The law saved Hawaii's housing market. Thanks Bob ! Look at our housing price projections. Those who can pay their mortgages in Hawaii will now have equity vs. be under water, like in Vegas. Why? Because this Law makes the banks and the banker apologist who wrote this article have to go through de facto judicial foreclosure The mortgage payors do not suffer. We have locked terms on our mortgages. However, there is no supply gut for Hawaii housing vs. the Vegas market. Prices are stable, values are going up to a nation leading median price via Brewer, owners are not underwater but can get HELOCs at 1 percent interest for credit flow, and foreclosed upon homeowners get judicial due process. What is not to love? Unless you are a bankster or real estate sales parasite.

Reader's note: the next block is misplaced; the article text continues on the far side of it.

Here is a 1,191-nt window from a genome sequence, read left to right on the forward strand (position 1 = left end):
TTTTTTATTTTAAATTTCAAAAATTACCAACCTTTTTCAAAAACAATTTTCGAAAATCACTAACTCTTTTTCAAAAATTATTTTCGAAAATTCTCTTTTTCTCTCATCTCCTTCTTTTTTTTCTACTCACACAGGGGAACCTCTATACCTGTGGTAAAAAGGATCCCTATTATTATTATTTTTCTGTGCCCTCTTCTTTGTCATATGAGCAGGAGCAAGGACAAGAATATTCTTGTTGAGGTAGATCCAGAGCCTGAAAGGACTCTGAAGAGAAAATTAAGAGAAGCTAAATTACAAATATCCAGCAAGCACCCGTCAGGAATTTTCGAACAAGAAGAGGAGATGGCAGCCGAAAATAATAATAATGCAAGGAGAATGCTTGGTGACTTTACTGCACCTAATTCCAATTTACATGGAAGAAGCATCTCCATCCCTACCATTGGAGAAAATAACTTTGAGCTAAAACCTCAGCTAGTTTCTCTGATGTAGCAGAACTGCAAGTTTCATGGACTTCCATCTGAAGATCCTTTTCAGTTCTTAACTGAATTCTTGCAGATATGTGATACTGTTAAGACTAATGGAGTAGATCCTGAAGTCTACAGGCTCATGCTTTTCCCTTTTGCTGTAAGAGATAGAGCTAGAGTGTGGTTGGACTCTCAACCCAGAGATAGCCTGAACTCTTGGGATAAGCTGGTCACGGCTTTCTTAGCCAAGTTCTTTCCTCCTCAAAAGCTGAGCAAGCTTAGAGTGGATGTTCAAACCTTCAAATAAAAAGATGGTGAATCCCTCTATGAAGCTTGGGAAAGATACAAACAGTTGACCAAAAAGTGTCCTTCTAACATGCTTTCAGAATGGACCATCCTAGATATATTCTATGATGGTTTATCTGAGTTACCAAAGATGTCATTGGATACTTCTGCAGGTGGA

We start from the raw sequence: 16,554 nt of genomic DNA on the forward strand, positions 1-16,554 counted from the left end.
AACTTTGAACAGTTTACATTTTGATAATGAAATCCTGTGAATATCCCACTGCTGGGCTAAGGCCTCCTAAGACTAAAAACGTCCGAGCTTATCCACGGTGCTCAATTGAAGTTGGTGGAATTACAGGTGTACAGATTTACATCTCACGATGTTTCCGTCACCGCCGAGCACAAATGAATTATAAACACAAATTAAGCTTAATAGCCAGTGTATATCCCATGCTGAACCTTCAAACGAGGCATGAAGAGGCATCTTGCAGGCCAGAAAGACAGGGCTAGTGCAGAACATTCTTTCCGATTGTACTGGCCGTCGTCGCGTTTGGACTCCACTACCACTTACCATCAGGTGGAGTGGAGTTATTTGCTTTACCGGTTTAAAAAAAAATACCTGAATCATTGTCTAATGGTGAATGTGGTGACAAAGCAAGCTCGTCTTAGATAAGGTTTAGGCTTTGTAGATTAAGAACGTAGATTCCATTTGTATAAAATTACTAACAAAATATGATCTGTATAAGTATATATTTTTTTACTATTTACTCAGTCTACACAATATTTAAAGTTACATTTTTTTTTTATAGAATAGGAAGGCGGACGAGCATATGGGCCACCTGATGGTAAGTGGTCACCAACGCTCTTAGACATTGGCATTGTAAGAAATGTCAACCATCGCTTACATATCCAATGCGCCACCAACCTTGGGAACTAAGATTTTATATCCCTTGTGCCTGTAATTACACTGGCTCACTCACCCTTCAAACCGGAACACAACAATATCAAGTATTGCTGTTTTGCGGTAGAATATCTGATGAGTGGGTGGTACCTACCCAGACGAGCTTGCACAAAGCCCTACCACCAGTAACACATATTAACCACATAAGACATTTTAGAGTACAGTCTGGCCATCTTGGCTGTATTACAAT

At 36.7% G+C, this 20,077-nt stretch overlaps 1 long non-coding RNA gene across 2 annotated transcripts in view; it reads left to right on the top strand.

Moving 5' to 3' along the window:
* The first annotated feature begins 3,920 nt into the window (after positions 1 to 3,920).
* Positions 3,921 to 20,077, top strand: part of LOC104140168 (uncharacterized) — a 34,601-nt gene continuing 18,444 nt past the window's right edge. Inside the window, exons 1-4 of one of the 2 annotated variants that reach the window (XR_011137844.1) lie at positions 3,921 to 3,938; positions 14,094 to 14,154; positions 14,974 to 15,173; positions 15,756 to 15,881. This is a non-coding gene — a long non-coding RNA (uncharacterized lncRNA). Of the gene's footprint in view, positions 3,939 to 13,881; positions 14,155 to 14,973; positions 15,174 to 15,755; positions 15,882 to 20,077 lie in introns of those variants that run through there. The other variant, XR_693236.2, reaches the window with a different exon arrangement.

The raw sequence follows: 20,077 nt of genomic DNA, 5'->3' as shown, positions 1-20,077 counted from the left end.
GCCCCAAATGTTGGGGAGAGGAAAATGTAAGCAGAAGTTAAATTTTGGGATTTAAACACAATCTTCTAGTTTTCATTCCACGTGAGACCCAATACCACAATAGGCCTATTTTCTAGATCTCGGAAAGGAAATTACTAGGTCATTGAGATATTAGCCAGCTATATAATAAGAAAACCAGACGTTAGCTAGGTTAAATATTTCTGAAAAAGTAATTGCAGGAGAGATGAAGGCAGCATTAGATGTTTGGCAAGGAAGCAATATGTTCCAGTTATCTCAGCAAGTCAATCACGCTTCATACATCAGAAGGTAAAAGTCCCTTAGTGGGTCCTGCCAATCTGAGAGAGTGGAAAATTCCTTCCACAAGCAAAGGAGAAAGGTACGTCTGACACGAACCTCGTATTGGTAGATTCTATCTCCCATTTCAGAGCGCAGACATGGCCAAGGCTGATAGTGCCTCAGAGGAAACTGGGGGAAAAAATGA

on August 5,2012 | 08:05AM
Changalang wrote:
Typo: There is no supply glut in Hawaii over-supplying and depressing the Hawaii housing market like in Vegas. Our median home values are going strong because of gifted and wise legislators.
on August 5,2012 | 08:07AM
onevoice82 wrote:
We do not have enough forclosures and preforclosures to ever glut the market, even if they all came up next month. Dont compare vegas to hawaii.
on August 5,2012 | 11:02AM
from_da_cheapseats wrote:
Interfering in the market is gifted, wise. Sounds like pandering for votes. That's where the legislators are truely gifted. But not wise. They are so very happy to concoct and impliment reguations, so they can get their fundraising to undo them. If that's wise, they are indeed brilliant. Meanwhile the john q public, who pays their bills suffers
on August 5,2012 | 12:38PM
igrinds wrote:
Gifted and wise legislators? Who? Where? I need to find these rarities!
on August 5,2012 | 02:57PM
tiki886 wrote:
Bob and Rosalyn merely delayed the inevitable and in the process made the borrower vulnerable to being chased into bankruptcy.